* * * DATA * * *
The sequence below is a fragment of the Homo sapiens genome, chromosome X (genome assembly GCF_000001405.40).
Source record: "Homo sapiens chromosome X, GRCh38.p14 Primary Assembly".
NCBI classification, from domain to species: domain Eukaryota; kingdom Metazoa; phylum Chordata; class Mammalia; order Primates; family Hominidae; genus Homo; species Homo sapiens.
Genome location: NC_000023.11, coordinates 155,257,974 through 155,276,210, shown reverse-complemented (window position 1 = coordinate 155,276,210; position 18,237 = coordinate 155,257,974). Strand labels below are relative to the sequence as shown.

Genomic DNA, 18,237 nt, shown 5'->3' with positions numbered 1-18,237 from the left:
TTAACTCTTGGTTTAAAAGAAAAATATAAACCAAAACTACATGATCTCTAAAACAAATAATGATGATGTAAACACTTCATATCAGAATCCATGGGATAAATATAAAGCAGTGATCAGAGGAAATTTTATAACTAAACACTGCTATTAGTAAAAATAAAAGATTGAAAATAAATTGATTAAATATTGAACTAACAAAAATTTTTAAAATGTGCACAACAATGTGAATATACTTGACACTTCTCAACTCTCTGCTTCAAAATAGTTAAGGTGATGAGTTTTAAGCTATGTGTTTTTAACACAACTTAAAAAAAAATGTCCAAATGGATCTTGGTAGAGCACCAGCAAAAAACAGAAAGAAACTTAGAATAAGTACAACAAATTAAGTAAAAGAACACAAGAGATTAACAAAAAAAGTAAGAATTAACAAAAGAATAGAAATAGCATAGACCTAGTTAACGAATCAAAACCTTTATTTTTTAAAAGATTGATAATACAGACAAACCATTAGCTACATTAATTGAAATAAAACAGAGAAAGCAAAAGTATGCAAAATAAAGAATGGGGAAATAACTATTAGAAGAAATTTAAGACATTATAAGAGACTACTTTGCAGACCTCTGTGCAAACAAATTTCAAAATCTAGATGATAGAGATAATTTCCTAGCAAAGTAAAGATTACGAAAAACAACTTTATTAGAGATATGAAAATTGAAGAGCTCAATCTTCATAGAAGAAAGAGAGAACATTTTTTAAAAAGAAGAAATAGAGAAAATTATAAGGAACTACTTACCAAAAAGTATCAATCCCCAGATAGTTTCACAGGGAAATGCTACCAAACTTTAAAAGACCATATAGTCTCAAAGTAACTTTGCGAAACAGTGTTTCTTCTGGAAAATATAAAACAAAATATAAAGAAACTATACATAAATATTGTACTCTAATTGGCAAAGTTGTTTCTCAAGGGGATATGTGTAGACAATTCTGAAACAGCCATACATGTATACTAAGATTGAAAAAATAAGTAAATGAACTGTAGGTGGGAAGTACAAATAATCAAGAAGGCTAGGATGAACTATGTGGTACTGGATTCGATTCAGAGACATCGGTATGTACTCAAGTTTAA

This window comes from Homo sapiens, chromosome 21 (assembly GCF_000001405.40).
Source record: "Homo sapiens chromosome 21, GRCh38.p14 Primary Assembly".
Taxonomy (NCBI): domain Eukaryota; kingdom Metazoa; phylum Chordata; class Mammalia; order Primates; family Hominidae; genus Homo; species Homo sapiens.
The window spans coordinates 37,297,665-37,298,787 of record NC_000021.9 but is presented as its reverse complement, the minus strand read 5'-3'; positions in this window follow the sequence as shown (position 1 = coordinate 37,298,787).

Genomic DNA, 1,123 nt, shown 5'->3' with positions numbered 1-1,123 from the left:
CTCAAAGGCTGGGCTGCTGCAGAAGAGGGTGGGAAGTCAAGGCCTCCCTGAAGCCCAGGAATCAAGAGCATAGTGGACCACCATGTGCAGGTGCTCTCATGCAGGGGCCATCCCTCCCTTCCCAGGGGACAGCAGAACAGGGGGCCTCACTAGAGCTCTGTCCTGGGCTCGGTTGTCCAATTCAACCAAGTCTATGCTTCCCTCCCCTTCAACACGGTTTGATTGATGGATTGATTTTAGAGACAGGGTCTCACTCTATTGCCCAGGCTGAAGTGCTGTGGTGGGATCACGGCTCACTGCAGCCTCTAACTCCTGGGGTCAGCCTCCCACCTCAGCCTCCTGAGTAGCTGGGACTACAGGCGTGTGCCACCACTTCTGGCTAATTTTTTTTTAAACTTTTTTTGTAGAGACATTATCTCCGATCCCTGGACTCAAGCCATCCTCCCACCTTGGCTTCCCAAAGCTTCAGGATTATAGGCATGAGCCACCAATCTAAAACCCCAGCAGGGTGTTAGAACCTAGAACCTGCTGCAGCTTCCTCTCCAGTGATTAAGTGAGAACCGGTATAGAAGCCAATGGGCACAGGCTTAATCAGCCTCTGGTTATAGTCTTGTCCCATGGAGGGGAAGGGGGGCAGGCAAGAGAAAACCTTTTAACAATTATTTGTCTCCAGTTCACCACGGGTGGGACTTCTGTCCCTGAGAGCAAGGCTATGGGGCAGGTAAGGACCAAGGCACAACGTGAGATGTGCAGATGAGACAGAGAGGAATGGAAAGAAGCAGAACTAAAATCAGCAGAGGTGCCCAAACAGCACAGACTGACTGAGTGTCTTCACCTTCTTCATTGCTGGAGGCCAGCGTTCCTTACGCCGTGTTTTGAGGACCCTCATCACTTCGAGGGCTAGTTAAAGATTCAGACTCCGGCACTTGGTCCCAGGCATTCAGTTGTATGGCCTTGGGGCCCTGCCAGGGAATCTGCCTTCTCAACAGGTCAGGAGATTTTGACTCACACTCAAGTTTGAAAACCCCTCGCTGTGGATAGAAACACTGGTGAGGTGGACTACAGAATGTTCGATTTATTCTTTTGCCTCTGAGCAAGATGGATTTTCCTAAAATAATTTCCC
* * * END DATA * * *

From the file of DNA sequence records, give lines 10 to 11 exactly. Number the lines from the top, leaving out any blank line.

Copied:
The window spans coordinates 37,297,665-37,298,787 of record NC_000021.9 but is presented as its reverse complement, the minus strand read 5'-3'; positions in this window follow the sequence as shown (position 1 = coordinate 37,298,787).

Genomic DNA, 1,123 nt, shown 5'->3' with positions numbered 1-1,123 from the left: